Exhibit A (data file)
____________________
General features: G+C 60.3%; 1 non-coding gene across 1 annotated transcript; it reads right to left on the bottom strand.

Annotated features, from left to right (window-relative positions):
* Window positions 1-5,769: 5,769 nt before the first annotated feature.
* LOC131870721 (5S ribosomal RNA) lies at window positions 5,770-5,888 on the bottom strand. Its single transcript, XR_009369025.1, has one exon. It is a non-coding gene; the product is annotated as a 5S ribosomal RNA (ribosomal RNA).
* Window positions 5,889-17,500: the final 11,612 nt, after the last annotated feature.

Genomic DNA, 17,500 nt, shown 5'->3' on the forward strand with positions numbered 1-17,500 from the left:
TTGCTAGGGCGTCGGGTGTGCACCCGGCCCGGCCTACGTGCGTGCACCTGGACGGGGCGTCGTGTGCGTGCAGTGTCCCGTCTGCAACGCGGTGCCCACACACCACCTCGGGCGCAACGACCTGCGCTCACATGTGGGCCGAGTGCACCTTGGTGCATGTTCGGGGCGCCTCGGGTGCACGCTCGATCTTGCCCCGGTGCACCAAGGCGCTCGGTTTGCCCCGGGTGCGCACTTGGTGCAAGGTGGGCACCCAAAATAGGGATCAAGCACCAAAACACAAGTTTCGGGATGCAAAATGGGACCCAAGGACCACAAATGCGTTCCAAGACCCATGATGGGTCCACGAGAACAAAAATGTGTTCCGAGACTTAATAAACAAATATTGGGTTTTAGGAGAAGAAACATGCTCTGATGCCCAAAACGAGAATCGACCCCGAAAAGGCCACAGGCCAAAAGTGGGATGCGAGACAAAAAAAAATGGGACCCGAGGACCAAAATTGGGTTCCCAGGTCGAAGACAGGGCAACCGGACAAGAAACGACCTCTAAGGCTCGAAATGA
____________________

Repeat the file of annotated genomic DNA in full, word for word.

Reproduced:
General features: G+C 60.3%; 1 non-coding gene across 1 annotated transcript; it reads right to left on the bottom strand.

Annotated features, from left to right (window-relative positions):
* Window positions 1-5,769: 5,769 nt before the first annotated feature.
* LOC131870721 (5S ribosomal RNA) lies at window positions 5,770-5,888 on the bottom strand. Its single transcript, XR_009369025.1, has one exon. It is a non-coding gene; the product is annotated as a 5S ribosomal RNA (ribosomal RNA).
* Window positions 5,889-17,500: the final 11,612 nt, after the last annotated feature.

Genomic DNA, 17,500 nt, shown 5'->3' on the forward strand with positions numbered 1-17,500 from the left:
TTGCTAGGGCGTCGGGTGTGCACCCGGCCCGGCCTACGTGCGTGCACCTGGACGGGGCGTCGTGTGCGTGCAGTGTCCCGTCTGCAACGCGGTGCCCACACACCACCTCGGGCGCAACGACCTGCGCTCACATGTGGGCCGAGTGCACCTTGGTGCATGTTCGGGGCGCCTCGGGTGCACGCTCGATCTTGCCCCGGTGCACCAAGGCGCTCGGTTTGCCCCGGGTGCGCACTTGGTGCAAGGTGGGCACCCAAAATAGGGATCAAGCACCAAAACACAAGTTTCGGGATGCAAAATGGGACCCAAGGACCACAAATGCGTTCCAAGACCCATGATGGGTCCACGAGAACAAAAATGTGTTCCGAGACTTAATAAACAAATATTGGGTTTTAGGAGAAGAAACATGCTCTGATGCCCAAAACGAGAATCGACCCCGAAAAGGCCACAGGCCAAAAGTGGGATGCGAGACAAAAAAAAATGGGACCCGAGGACCAAAATTGGGTTCCCAGGTCGAAGACAGGGCAACCGGACAAGAAACGACCTCTAAGGCTCGAAATGA